Chance the Rapper was there, so that made it ultra-cool.

But the debut showing of the documentary ‘‘Shot in the Dark’’ at the Studio Movie Grill in Chatham on Monday night needed no one, no celebrity, no executive producer (as Chance is, along with Dwyane Wade), no crowd, no nothing to display itself as one of the most moving, exciting, emotionally riveting films about sports and inner-city life that has been made in, well, in the 23 years since Steve James’ iconic ‘‘Hoop Dreams’’ blew us out of the water.

“Shot in the Dark,’’ which follows the Orr basketball team through two seasons, took six years to complete, and like “Hoop Dreams,’’ the film was at first going to be a short, just a few minutes long, telling a brief story.

Then, whoops.

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The dynamic changed, as it did for “Hoop Dreams’’ — which took five years to complete — because the guys behind the camera could not wrest themselves away from the human tales that slowly unveiled themselves, surfacing from the dark sea of poverty and hopelessness like flecks of cinematic gold.

“There were the three of us,’’ said producer Dan Poneman of the early shooting. “Me, director Dustin Nakao-Haider, and cinematographer Ben Vogel. We had no money and I remember we would only buy, like, $20 of gas to get to and from Orr, and we all ate crazy, cheap food and lived at home. I was 20 and they were 22, and we were friends who went to Evanston High School together.

“What we found was that we loved [troubled Orr star] Tyquone Greer, and we stumbled into Lou [Adams, the head coach], which was crazy, and we just wanted to show the community for what it is.  A bigger story. And our goal was honesty.’’

Man, did they hit that.

I did not know Greer, who was at the screening, but I had heard much about him: That he was senselessly shot at a street party; that he was an erratic 6-6 star; that he came back a few days after being shot in the calf and made the game-winning basket that sent Orr to the 2014 Class 3A state semifinals.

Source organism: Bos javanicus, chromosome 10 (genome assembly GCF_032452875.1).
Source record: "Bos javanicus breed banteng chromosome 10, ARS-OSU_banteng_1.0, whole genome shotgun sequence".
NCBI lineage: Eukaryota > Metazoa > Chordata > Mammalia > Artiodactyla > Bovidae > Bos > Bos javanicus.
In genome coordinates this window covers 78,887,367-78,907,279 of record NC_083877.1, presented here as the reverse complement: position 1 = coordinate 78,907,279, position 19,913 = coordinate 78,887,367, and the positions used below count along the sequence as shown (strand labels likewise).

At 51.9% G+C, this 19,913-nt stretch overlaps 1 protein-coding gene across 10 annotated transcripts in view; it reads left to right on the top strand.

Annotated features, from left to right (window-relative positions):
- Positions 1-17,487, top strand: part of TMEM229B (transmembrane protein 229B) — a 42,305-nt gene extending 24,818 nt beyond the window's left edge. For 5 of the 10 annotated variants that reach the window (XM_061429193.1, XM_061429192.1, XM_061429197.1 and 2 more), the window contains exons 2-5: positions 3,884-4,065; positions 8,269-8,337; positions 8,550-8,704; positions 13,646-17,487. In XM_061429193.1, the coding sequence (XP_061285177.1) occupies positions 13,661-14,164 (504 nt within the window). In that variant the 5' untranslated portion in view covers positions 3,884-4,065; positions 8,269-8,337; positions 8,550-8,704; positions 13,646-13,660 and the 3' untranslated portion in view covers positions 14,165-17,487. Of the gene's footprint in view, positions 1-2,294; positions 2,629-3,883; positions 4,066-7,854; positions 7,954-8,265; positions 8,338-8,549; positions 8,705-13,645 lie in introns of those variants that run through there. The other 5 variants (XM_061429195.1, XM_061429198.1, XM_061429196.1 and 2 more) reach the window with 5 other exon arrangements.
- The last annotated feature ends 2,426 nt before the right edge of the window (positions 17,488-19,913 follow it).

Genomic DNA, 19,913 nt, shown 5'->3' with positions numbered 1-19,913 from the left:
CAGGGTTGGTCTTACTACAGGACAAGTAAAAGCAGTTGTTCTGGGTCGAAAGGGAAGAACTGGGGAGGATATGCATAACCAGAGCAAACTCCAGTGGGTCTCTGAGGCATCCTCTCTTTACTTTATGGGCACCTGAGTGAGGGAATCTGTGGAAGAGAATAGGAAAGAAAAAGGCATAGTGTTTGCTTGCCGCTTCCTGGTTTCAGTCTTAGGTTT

In the film, Greer is so open and vulnerable that a viewer is rooting for the clearly intelligent but snakebitten youth even before he breaks down and sobs over his life situation (mother gone to Mississippi, virtual homelessness, the shooting, no scholarship offers, no money, no future but the gang life that surrounds him).

But Adams, I know well.

He is the coach from an impoverished Deep South background who is so focused on his West Side boys that the screaming and passion and stress send him to the hospital for heart tests.

To see Lou bare-chested, hooked up to electrodes, lying on a surgical table to determine his fate is to see the depths of this film and the way the involved surrendered to the small camera that followed them everywhere.

Adams is an amazing man. He was at the screening, too. And when asked if he would be going to Los Angeles with the others for the debut of the film on NBA All-Star weekend, he said no way. His Spartans are fighting for the city championship right now, hoping to make it to Chicago State’s gym for the finals Sunday. And Lou’s there — living and dying with his team.

It’s astonishing, but he and Greer move this movie the way two Hollywood A-list actors would. Denzel Washington could not be more effective than Adams in conveying pent-up desire and want. No young actor could be better at showing Greer’s genuine inner turmoil, his breakdown from a future spinning into chaos that he is powerless to control.

The trio of main guys did everything, in whatever form they could.

“We shot the whole thing on a little camera,’’ says Poneman. “We all were the sound guy, the assistant director, whatever.’’

And this is the way greatness occurs, not for money, but for love and passion.

A few years ago director Nakao-Haider, an NYU film school grad, went to the 20th anniversary showing of “Hoop Dreams’’ at the Maysles Documentary Center in Harlem, and was mightily impressed. The theater was named for legendary documentarian Albert Maysles, who was there that night, not long before he would die at age 88 in 2015. What he said left a deep impression on the young director.

“The camera is an extension of love between you and the person you’re filming.’’

“That really stuck with me, ‘’ says Nakao-Haider.

And it stuck with this film. What a gift to us all.

 

Editor’s note: The TV debut of “Shot in the Dark” will be Feb. 24 on Fox at 3:30 p.m.

 

Follow me on Twitter @ricktelander.

Email: rtelander@suntimes.com